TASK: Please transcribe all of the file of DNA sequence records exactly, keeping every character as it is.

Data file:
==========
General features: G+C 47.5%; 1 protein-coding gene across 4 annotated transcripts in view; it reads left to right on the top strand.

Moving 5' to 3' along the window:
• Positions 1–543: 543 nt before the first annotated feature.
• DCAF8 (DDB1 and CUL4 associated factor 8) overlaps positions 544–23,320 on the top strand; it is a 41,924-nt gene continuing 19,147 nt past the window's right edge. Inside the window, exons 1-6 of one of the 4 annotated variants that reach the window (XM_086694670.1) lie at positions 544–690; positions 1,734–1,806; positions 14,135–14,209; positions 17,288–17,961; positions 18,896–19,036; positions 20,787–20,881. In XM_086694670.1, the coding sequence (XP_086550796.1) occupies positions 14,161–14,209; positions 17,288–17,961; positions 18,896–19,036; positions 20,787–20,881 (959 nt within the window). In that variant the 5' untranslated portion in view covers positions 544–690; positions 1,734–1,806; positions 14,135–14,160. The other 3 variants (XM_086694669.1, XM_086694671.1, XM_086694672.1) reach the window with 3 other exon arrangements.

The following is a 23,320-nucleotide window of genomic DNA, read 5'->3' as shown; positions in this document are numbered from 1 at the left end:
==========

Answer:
General features: G+C 47.5%; 1 protein-coding gene across 4 annotated transcripts in view; it reads left to right on the top strand.

Moving 5' to 3' along the window:
• Positions 1–543: 543 nt before the first annotated feature.
• DCAF8 (DDB1 and CUL4 associated factor 8) overlaps positions 544–23,320 on the top strand; it is a 41,924-nt gene continuing 19,147 nt past the window's right edge. Inside the window, exons 1-6 of one of the 4 annotated variants that reach the window (XM_086694670.1) lie at positions 544–690; positions 1,734–1,806; positions 14,135–14,209; positions 17,288–17,961; positions 18,896–19,036; positions 20,787–20,881. In XM_086694670.1, the coding sequence (XP_086550796.1) occupies positions 14,161–14,209; positions 17,288–17,961; positions 18,896–19,036; positions 20,787–20,881 (959 nt within the window). In that variant the 5' untranslated portion in view covers positions 544–690; positions 1,734–1,806; positions 14,135–14,160. The other 3 variants (XM_086694669.1, XM_086694671.1, XM_086694672.1) reach the window with 3 other exon arrangements.

The following is a 23,320-nucleotide window of genomic DNA, read 5'->3' as shown; positions in this document are numbered from 1 at the left end: